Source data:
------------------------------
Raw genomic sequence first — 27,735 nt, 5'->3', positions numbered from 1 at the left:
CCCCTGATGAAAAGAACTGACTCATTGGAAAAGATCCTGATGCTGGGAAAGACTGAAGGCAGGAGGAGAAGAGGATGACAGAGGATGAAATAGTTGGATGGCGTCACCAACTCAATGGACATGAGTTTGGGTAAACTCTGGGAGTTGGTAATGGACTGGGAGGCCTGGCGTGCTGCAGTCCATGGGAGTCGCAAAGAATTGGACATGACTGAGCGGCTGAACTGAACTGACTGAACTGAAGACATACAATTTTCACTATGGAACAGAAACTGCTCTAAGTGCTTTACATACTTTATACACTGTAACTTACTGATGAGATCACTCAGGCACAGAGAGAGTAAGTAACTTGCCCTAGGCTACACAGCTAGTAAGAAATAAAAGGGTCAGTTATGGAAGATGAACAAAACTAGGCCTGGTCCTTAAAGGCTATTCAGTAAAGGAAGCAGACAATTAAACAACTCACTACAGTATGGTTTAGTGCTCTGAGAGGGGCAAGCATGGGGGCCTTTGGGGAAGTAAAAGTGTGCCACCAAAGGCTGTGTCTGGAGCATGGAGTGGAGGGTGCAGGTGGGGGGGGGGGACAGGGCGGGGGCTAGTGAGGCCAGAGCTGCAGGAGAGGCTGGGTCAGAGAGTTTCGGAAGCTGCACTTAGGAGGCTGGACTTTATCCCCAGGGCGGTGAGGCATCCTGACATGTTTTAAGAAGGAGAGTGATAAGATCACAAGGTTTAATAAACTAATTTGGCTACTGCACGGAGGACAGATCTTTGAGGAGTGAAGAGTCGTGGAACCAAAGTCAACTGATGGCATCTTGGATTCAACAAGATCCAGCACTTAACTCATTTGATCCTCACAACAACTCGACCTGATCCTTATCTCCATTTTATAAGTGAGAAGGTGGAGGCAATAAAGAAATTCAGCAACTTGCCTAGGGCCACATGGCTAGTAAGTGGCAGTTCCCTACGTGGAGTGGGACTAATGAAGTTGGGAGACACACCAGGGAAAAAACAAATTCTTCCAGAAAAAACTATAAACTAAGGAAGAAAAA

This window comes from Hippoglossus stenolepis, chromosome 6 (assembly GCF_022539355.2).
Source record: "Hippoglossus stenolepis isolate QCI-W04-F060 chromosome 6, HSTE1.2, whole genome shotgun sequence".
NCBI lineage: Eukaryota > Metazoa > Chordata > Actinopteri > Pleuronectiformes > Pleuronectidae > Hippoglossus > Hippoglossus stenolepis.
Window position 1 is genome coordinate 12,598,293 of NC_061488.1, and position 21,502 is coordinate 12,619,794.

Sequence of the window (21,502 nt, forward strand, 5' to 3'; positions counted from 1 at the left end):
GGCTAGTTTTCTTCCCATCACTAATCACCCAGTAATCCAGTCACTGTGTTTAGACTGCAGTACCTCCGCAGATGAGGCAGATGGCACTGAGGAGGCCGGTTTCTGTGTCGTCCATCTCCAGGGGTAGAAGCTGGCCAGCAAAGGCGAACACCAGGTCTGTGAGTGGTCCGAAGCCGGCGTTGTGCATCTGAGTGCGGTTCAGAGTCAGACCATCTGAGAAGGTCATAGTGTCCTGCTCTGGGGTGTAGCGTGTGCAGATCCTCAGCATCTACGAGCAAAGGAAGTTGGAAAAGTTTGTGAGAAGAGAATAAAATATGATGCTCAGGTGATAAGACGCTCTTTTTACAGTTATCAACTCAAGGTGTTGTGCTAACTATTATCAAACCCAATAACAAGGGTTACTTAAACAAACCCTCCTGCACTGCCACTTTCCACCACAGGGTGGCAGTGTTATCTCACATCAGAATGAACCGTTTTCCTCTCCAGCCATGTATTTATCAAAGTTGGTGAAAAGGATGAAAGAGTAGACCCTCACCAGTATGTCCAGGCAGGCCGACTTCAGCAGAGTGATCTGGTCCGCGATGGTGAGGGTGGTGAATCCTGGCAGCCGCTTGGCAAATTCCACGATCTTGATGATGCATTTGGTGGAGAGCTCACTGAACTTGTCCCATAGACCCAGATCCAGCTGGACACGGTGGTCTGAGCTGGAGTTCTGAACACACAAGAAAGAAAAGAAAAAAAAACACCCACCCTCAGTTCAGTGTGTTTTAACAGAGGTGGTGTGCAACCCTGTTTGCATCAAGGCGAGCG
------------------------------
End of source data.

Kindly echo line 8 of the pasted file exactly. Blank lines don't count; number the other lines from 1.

GGCTAGTTTTCTTCCCATCACTAATCACCCAGTAATCCAGTCACTGTGTTTAGACTGCAGTACCTCCGCAGATGAGGCAGATGGCACTGAGGAGGCCGGTTTCTGTGTCGTCCATCTCCAGGGGTAGAAGCTGGCCAGCAAAGGCGAACACCAGGTCTGTGAGTGGTCCGAAGCCGGCGTTGTGCATCTGAGTGCGGTTCAGAGTCAGACCATCTGAGAAGGTCATAGTGTCCTGCTCTGGGGTGTAGCGTGTGCAGATCCTCAGCATCTACGAGCAAAGGAAGTTGGAAAAGTTTGTGAGAAGAGAATAAAATATGATGCTCAGGTGATAAGACGCTCTTTTTACAGTTATCAACTCAAGGTGTTGTGCTAACTATTATCAAACCCAATAACAAGGGTTACTTAAACAAACCCTCCTGCACTGCCACTTTCCACCACAGGGTGGCAGTGTTATCTCACATCAGAATGAACCGTTTTCCTCTCCAGCCATGTATTTATCAAAGTTGGTGAAAAGGATGAAAGAGTAGACCCTCACCAGTATGTCCAGGCAGGCCGACTTCAGCAGAGTGATCTGGTCCGCGATGGTGAGGGTGGTGAATCCTGGCAGCCGCTTGGCAAATTCCACGATCTTGATGATGCATTTGGTGGAGAGCTCACTGAACTTGTCCCATAGACCCAGATCCAGCTGGACACGGTGGTCTGAGCTGGAGTTCTGAACACACAAGAAAGAAAAGAAAAAAAAACACCCACCCTCAGTTCAGTGTGTTTTAACAGAGGTGGTGTGCAACCCTGTTTGCATCAAGGCGAGCG